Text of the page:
Guardians of the Galaxy - review: A superficial and half-hearted Marvel film
The film is surprisingly witty, but could do with taking itself more seriously
The film takes its tone from its own lead character, Star-Lord/Peter Quill (Chris Pratt.) He’s a wisecracking, cheeky chappie Galactic thief with a love of 70s and 80s disco and rock music. (This reminds him of his long lost mother in the days before he was abducted from Earth.)
Star-Lord is far less self-important and buttoned-up than the typical Marvel or DC hero. Saving the cosmos isn’t his vocation. It’s something he falls into by accident after ending up in prison with a group of fellow space vagabonds.
Director Gunn and his co-writer Nicole Perlman don’t seem at all sure what age of audience they are aiming at.
Their screenplay has elements of dystopian sci-fi about it but the film also often resembles a Wacky Races-style kids’ cartoon. One of the main characters is a talking raccoon called Rocket (voiced by Bradley Cooper).
Another is a walking tree called Groot (voiced by Vin Diesel) who knows three words, “I am Groot,” which he repeats again and again with different inflections throughout the movie. Barely more articulate than Groot is Drax the Destroyer (played by professional wrestler Dave Bautista), a muscular thug still grieving the massacre of his family by the Darth Vader-like Kree villain Ronan (Lee Pace.)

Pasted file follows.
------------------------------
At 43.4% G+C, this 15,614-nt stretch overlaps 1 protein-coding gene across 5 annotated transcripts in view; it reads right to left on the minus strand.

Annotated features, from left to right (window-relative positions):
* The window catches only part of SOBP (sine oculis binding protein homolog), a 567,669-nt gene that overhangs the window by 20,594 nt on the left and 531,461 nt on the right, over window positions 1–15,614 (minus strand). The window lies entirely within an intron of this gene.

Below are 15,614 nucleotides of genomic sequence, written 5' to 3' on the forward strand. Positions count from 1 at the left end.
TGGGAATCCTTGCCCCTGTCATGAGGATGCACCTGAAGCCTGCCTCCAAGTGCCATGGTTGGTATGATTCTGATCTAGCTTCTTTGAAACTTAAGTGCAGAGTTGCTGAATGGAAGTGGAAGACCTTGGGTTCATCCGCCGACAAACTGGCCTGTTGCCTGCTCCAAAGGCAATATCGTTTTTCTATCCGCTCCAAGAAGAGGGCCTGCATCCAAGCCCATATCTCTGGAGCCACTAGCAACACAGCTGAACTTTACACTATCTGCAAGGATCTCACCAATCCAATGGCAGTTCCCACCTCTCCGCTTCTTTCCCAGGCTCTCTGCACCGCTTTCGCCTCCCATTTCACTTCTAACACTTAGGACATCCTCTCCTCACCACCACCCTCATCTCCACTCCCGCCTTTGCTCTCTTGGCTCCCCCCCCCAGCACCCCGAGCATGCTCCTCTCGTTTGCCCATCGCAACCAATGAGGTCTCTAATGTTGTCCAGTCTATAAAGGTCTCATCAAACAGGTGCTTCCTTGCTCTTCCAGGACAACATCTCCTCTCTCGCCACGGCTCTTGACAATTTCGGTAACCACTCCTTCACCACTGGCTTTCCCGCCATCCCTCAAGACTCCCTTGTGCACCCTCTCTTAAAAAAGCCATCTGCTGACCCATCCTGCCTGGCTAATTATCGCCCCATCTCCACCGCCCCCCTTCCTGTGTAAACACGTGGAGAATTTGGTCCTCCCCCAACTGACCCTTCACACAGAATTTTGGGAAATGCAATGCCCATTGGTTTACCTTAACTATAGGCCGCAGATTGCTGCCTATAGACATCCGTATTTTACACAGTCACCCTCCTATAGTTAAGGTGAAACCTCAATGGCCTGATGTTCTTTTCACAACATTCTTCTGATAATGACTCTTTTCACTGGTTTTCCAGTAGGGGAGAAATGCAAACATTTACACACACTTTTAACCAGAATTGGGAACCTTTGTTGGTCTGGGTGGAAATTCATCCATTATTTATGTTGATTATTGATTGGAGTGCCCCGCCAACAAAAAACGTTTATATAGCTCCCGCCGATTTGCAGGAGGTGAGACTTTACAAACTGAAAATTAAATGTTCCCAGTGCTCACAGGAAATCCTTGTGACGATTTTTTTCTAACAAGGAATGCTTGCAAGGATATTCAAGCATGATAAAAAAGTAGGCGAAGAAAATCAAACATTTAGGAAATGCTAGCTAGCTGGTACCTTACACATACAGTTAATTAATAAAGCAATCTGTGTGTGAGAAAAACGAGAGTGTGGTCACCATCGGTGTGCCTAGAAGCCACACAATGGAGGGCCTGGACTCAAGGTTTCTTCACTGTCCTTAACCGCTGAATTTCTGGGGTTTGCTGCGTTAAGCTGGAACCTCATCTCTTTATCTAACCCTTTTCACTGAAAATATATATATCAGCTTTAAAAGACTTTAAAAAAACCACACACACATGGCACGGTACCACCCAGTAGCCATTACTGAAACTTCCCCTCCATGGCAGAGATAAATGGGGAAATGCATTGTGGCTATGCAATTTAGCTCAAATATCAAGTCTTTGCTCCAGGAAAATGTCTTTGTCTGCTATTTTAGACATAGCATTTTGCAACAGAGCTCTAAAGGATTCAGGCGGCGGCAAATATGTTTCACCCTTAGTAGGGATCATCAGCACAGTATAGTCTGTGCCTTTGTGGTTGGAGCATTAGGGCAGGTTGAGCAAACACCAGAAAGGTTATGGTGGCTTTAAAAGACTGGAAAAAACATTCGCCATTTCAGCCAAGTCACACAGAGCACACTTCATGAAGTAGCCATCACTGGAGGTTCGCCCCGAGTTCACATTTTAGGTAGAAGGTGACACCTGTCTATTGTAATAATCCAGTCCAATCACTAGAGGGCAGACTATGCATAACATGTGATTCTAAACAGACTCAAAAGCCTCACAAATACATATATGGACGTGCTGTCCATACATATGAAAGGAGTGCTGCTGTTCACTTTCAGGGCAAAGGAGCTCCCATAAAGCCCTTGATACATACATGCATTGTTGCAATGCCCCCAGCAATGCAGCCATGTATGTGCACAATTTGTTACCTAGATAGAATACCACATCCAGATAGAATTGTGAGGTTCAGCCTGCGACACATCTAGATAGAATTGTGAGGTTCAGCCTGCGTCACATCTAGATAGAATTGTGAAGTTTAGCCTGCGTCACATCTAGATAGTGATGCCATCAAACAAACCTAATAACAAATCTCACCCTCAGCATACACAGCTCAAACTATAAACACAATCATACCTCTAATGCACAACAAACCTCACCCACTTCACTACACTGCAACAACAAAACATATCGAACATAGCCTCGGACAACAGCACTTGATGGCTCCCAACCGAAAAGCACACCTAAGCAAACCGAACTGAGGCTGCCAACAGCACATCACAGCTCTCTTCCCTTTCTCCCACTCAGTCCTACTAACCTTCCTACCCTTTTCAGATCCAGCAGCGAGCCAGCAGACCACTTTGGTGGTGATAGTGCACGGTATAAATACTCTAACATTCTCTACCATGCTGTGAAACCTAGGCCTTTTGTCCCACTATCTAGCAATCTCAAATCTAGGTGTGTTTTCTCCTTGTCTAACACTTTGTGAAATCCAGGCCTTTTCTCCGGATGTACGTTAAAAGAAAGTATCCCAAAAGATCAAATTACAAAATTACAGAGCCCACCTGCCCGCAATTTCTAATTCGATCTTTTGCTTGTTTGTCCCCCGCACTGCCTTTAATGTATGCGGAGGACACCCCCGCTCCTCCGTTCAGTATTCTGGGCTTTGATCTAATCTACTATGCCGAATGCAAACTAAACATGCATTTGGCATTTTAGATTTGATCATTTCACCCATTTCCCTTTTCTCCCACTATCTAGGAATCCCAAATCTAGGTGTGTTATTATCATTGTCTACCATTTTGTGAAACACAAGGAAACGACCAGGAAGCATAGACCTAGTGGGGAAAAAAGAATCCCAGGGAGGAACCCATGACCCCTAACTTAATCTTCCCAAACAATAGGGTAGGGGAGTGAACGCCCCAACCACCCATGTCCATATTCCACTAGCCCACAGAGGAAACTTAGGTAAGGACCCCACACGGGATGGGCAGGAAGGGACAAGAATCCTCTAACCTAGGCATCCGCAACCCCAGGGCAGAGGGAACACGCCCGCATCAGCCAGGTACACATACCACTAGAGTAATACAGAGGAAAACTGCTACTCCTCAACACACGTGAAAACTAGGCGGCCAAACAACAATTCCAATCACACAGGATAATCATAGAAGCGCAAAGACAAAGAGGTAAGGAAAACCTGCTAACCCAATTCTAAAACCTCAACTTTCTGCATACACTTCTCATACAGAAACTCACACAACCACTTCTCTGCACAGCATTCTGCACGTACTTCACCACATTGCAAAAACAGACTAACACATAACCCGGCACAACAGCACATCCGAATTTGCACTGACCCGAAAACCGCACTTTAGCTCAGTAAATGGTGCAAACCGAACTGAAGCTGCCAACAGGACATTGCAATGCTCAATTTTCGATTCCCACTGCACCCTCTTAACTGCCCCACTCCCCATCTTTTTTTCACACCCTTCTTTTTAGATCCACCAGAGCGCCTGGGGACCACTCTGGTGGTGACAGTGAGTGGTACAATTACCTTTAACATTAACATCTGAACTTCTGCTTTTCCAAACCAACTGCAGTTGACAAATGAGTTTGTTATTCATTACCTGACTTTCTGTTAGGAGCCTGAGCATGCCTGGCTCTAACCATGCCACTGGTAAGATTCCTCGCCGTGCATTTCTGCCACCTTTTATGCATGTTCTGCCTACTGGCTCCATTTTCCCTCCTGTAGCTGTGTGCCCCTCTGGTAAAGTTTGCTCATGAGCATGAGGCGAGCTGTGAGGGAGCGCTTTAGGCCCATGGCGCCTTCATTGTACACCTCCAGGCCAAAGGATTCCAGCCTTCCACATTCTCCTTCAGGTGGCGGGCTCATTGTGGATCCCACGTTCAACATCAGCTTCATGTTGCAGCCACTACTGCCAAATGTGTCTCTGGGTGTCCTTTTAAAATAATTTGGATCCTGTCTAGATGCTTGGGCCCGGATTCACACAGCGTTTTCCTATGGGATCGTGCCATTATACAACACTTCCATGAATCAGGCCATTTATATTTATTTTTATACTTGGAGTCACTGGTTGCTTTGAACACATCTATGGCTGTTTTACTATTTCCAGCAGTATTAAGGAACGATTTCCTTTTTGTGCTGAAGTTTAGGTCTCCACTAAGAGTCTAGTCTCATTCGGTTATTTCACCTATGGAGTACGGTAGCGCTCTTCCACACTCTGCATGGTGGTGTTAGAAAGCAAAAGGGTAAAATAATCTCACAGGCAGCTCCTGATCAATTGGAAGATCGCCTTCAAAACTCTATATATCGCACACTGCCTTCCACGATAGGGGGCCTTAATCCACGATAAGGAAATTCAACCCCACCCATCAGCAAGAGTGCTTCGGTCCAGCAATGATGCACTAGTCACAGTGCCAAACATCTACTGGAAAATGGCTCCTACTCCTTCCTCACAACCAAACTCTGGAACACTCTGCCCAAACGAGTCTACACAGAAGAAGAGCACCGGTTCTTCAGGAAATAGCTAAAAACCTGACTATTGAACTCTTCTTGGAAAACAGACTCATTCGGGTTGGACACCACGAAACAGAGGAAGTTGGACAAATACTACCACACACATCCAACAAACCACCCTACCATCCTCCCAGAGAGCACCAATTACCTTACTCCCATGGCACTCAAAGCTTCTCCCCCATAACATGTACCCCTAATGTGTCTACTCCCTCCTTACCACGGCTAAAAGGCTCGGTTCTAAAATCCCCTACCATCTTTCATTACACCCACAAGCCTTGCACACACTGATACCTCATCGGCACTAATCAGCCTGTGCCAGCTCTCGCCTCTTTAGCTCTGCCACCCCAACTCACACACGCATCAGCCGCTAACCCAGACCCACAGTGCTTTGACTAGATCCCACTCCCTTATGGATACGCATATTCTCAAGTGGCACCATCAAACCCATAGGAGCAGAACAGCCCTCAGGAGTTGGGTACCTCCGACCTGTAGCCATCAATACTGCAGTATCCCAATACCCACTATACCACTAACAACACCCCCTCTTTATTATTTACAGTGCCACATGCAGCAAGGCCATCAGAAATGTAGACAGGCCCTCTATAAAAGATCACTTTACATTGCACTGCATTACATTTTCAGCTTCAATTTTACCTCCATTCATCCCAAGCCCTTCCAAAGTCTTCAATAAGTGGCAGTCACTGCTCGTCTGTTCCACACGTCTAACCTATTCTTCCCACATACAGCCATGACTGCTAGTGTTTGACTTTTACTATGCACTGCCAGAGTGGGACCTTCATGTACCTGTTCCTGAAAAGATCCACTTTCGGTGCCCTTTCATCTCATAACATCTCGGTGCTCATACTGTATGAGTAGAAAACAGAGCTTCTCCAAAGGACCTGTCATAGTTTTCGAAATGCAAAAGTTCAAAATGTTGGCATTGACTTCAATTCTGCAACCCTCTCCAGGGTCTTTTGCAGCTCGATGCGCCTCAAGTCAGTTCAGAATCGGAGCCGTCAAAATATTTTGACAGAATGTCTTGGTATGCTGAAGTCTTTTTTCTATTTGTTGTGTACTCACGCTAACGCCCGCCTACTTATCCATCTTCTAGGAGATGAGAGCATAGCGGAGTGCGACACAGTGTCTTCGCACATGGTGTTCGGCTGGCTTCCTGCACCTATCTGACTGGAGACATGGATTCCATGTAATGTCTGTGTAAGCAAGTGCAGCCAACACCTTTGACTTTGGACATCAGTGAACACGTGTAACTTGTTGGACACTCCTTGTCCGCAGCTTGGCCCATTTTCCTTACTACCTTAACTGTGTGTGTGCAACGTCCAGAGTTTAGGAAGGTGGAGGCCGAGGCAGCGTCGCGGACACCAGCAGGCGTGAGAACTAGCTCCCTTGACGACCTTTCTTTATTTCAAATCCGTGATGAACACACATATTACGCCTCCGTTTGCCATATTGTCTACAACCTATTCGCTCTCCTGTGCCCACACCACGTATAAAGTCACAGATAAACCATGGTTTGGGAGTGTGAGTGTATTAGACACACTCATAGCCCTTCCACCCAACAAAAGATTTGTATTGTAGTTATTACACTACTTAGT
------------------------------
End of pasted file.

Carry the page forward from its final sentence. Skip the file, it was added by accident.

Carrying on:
The fifth member of the gang of Galactic vagrants is glamorous, high kicking green skinned warrior Gamora (Zoe Saldana.)
Gunn and Perlman fill the screenplay with gags, puns, slapstick and sardonic one-liners. Some of the writing is surprisingly witty.
While the five misfits are joshing around, Ronan is in deadly earnest and sometimes seems to be in a different, far darker film than they are.
The visual effects are as impressive as you would expect from a film with a reported budget of $170 million.
The performances of Pratt, Saldana and co. are all very engaging.
Even so, Guardians Of The Galaxy feels a little superficial and half-hearted by comparison with some of the other Marvel blockbusters. It’s a film that could have benefited from taking itself just a bit more seriously.
James Gunn, 122 mins, starring: Chris Pratt, Zoe Saldana, Dave Bautista
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